How would you explain the “rockets’ red glare, the bombs bursting in air,” written during the War of 1812?
Now go back even further, to A.D. 1232. That year signaled the oldest known reference to using rockets in battle. At the time, the Chinese were fighting against Mongol invaders.
The written record shows that the Chinese, experts at gunpowder, repelled the Mongols with a torrent of “arrows of flying fire.” This arrow was a simple solid-propellant rocketa tube of gunpowder attached to a long, pointed stick.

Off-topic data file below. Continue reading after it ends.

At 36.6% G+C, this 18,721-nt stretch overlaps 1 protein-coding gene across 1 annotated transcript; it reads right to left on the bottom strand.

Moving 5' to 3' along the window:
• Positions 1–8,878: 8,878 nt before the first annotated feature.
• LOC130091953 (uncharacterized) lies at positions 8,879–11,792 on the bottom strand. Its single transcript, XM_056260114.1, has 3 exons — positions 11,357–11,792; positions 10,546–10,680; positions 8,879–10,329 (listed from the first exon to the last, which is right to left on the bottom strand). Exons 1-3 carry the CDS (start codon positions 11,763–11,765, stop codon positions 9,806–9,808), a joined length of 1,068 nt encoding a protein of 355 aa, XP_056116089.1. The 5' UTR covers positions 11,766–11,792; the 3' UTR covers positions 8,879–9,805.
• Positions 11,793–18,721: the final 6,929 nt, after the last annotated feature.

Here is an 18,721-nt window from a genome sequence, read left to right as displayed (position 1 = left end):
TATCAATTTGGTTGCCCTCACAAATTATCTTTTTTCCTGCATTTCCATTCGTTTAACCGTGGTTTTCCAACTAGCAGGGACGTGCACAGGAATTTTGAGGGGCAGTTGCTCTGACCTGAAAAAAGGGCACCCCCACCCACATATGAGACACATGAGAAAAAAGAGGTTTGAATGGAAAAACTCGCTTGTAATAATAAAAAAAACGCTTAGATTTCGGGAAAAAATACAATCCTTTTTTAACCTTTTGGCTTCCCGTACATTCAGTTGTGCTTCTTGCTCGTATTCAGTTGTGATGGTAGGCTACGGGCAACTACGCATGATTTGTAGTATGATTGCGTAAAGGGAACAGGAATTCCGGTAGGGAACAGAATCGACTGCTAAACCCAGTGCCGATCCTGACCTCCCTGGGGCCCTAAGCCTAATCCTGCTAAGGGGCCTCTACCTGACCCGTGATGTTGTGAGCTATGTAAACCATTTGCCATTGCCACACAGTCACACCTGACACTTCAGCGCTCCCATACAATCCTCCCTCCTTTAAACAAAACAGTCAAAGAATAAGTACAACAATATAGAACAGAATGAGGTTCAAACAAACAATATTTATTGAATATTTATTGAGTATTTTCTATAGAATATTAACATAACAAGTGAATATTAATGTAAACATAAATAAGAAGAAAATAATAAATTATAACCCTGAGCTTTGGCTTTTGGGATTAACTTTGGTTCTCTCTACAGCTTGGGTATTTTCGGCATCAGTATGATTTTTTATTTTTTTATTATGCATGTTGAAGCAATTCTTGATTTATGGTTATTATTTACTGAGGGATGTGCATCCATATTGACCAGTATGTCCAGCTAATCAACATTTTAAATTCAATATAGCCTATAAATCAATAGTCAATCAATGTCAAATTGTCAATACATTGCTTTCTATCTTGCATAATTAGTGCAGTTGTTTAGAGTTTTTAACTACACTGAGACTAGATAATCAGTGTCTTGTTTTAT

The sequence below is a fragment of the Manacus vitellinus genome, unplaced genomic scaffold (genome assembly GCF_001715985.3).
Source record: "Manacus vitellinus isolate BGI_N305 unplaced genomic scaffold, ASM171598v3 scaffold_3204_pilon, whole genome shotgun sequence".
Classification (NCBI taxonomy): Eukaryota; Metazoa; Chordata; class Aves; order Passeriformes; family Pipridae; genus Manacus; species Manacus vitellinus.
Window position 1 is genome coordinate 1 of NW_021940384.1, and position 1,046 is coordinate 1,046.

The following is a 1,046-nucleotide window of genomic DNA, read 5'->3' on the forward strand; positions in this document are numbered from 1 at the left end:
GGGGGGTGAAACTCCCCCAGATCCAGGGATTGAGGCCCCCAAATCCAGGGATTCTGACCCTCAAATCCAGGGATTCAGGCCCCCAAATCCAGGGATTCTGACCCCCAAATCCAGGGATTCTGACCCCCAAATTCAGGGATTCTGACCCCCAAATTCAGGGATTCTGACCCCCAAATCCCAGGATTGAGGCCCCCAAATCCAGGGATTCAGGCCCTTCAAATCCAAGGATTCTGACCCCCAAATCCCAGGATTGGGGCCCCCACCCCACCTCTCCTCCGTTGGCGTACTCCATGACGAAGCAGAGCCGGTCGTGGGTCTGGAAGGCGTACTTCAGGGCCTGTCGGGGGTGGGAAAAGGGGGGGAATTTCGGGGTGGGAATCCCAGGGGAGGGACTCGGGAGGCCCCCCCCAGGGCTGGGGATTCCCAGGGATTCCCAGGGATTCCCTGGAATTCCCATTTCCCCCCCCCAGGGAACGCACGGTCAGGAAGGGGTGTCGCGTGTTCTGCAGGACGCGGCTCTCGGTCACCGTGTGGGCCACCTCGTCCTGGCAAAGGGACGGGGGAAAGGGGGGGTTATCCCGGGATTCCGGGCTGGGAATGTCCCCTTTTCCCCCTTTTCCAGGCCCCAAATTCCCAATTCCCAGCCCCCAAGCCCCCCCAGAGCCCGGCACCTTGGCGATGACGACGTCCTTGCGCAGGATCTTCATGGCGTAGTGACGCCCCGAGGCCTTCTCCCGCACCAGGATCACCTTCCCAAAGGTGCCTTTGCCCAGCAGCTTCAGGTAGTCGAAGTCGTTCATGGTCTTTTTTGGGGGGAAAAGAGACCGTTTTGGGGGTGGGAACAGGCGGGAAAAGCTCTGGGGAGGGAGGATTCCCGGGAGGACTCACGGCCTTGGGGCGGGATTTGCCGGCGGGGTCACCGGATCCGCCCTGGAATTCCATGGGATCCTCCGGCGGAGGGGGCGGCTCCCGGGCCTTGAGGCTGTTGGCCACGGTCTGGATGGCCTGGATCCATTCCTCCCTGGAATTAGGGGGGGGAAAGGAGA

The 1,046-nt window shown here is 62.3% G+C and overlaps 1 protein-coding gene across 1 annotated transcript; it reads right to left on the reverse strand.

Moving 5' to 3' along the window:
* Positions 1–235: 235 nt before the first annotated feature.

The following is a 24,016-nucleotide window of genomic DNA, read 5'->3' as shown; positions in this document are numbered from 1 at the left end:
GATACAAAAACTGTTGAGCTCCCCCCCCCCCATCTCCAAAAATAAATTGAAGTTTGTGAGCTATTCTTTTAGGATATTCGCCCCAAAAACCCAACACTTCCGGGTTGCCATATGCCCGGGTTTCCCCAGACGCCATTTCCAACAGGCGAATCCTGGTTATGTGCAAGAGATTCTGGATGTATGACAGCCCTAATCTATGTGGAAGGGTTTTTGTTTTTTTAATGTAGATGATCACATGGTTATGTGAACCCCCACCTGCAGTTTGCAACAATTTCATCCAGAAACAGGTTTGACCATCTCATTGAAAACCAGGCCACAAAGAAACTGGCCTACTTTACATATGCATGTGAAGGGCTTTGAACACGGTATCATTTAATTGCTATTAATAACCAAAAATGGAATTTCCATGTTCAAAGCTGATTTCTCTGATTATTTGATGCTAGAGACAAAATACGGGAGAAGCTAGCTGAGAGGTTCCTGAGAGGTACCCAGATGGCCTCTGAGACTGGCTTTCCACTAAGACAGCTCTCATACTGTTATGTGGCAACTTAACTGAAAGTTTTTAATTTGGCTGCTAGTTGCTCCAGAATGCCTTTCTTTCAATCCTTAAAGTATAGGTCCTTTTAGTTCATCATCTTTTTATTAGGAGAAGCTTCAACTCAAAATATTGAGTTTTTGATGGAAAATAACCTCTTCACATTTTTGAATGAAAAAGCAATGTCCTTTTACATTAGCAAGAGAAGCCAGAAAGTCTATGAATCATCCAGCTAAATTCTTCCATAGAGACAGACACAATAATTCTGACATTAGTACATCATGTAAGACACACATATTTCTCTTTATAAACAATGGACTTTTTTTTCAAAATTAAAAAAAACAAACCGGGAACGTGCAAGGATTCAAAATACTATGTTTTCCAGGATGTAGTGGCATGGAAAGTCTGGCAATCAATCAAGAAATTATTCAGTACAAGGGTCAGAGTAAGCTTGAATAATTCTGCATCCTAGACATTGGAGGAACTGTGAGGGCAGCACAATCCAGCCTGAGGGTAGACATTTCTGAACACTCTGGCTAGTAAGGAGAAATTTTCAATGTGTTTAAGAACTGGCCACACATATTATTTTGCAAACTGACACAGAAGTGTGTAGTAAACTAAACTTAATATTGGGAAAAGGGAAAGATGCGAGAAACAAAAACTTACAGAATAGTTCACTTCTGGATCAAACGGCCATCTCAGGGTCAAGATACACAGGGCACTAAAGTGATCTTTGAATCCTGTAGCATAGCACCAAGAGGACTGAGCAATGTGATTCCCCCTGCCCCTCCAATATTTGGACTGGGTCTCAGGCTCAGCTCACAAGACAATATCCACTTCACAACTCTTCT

When launched, they headed more or less in the direction they were pointed. The rockets weren’t particularly accurate, but they were cheap to make, and could be launched in large quantities over a long distance.
The actual physical effects were bad enough, but equally powerful were the psychological effects of hissing, flaming arrows flying into the Mongol ranks.
The Mongol armies fled in panic.